With mobile usage skyrocketing, it's no surprise that large brands are increasingly investing in mobile ad campaigns. But what about small businesses?
If mobile is ever going to grow into the advertising behemoth some believe it's destined to become, small and local businesses will need to be on board too. And, according to a recent study, they are.
But how should these businesses take advantage of mobile as a marketing channel? Here are six ways.
While the phone call is a thing of the past for a growing number of consumers, the telephone call isn't dead. For small businesses looking to connect with consumers, the combination of a mobile phone and click-to-call functionality can, for obvious reasons, be an excellent fit. Fortunately, putting the two together doesn't require a herculean effort: small businesses using Google AdWords can add click-to-call to their ads with just a few clicks.
Text messaging's maturity may make it one of the least exciting mobile marketing techniques but that doesn't mean that it can't be one of the most effective when used appropriately. Numerous companies make it easy for small businesses to build subscriber lists and send messages to them.
Using SMS effectively can be more difficult than email because SMS has significant limitations, but some of the techniques that often work well with email, such as discounts and time-sensitive promotions, can be quite effective with SMS as well.
SMS may be synonymous with mobile, but for many companies, email is fast becoming a mobile channel as well. After all, many consumers are reading their emails more frequently on their smartphones than they are on their desktops and laptops. For small businesses with an email mailing list, considering email to be part of mobile marketing strategy -- and all the implications that come along with that -- can be a wise move.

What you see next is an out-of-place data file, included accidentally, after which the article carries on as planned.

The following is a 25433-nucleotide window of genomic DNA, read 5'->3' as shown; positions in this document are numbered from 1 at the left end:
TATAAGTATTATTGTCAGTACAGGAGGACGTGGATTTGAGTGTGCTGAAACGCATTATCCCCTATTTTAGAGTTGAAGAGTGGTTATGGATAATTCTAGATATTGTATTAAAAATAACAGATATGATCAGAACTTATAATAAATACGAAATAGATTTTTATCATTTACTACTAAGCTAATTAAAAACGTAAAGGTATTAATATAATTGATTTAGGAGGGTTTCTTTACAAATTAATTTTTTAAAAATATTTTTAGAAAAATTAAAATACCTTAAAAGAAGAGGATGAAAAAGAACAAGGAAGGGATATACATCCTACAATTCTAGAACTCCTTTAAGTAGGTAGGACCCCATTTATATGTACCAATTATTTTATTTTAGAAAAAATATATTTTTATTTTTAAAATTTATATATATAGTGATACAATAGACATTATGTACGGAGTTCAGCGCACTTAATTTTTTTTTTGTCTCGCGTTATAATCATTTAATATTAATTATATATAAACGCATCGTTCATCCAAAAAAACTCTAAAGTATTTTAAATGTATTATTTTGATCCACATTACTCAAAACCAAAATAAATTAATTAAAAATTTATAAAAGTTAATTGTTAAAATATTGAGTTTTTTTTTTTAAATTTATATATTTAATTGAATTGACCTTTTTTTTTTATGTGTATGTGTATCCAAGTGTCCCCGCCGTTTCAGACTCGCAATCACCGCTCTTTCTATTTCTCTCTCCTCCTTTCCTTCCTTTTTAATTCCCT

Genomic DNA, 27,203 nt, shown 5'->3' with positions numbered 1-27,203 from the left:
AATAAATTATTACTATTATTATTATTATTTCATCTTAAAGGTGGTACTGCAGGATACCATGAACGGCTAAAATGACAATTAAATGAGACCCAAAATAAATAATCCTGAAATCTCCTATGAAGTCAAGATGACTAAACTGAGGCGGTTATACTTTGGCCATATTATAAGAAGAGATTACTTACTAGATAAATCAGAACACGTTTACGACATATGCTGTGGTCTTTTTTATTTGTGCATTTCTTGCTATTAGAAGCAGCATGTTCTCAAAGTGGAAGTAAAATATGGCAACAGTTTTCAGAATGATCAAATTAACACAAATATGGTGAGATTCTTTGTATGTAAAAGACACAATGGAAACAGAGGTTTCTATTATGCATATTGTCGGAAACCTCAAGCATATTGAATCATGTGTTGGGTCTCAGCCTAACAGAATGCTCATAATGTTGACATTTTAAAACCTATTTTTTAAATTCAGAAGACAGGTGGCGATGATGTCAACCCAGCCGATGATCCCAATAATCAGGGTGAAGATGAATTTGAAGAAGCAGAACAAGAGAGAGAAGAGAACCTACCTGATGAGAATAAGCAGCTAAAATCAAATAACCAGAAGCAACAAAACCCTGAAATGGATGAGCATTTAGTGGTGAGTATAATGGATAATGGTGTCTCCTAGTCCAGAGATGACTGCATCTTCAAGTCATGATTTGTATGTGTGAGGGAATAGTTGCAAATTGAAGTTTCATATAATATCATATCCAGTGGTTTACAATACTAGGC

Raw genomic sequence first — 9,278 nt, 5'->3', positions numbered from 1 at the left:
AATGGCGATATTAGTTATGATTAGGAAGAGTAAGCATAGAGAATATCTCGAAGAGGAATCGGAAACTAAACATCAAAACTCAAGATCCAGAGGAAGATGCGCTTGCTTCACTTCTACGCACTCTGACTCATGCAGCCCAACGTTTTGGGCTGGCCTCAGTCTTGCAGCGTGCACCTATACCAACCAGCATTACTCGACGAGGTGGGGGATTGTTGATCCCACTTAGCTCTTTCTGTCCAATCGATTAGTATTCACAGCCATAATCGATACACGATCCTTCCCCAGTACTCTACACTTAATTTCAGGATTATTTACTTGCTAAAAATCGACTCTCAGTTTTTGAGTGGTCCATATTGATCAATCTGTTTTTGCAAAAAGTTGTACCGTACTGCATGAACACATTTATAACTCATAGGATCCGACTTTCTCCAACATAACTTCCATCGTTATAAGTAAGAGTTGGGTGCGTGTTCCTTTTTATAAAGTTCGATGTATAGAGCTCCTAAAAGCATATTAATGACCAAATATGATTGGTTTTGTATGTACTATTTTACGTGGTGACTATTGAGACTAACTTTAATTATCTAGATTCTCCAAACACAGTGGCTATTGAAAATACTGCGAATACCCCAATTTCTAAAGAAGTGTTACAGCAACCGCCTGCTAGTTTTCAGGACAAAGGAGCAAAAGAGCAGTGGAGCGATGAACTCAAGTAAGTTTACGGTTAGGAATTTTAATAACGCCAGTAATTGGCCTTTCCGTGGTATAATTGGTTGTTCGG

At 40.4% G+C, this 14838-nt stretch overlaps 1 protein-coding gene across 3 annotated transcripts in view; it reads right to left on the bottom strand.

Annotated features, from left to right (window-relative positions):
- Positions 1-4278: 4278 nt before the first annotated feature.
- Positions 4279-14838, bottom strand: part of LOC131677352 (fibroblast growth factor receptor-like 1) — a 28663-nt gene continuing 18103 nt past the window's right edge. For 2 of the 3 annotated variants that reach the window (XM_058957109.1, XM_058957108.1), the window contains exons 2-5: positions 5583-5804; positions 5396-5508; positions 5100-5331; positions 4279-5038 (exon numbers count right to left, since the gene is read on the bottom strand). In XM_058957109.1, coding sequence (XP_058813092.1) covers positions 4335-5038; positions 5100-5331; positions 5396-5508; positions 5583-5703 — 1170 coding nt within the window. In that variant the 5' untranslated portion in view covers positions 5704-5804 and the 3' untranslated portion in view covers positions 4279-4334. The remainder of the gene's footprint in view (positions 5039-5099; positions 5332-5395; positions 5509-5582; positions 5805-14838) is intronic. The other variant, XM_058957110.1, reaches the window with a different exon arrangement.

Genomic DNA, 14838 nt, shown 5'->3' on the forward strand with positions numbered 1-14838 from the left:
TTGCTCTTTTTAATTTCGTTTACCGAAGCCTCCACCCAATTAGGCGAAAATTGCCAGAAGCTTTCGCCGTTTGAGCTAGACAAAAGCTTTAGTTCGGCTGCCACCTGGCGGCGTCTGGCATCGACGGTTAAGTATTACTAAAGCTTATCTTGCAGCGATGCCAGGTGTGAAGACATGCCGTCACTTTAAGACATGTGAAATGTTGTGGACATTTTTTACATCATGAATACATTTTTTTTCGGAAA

4. Mobile loyalty programs
If you're old enough to remember the punch cards often used by dining establishments to reward patrons, you're probably not surprised that mobile loyalty programs, some of which are literally app-based punch cards, are becoming more and more common.
When it comes to implementing mobile loyalty programs, small businesses have two options: roll their own using one of a growing number of vendors offering turnkey solutions, or join forces with companies that provide rewards for multiple businesses through a single app.
For small businesses looking for an easy way to test the mobile marketing waters, location-based services (LBS) can be a good place to start. Foursquare, for instance, allows businesses to claim their location and to offer specials. It even offers punch card-like functionality to boot and lets restaurants add their menus.
Obviously, your mileage on these services will vary as many of these services, despite their popularity, aren't nearly as mainstream as, say, Facebook and Twitter, but if you're in a city that has a decent audience, an LBS may be worth a closer look.
How can you ensure that your business is the right place at the right time? Put it on the map. Once again, small businesses using AdWords have a leg up on the competition in the mobile arena thanks to Google's Location Extensions offering, which lets AdWords advertisers promote their nearest location to mobile users searching for what they offer.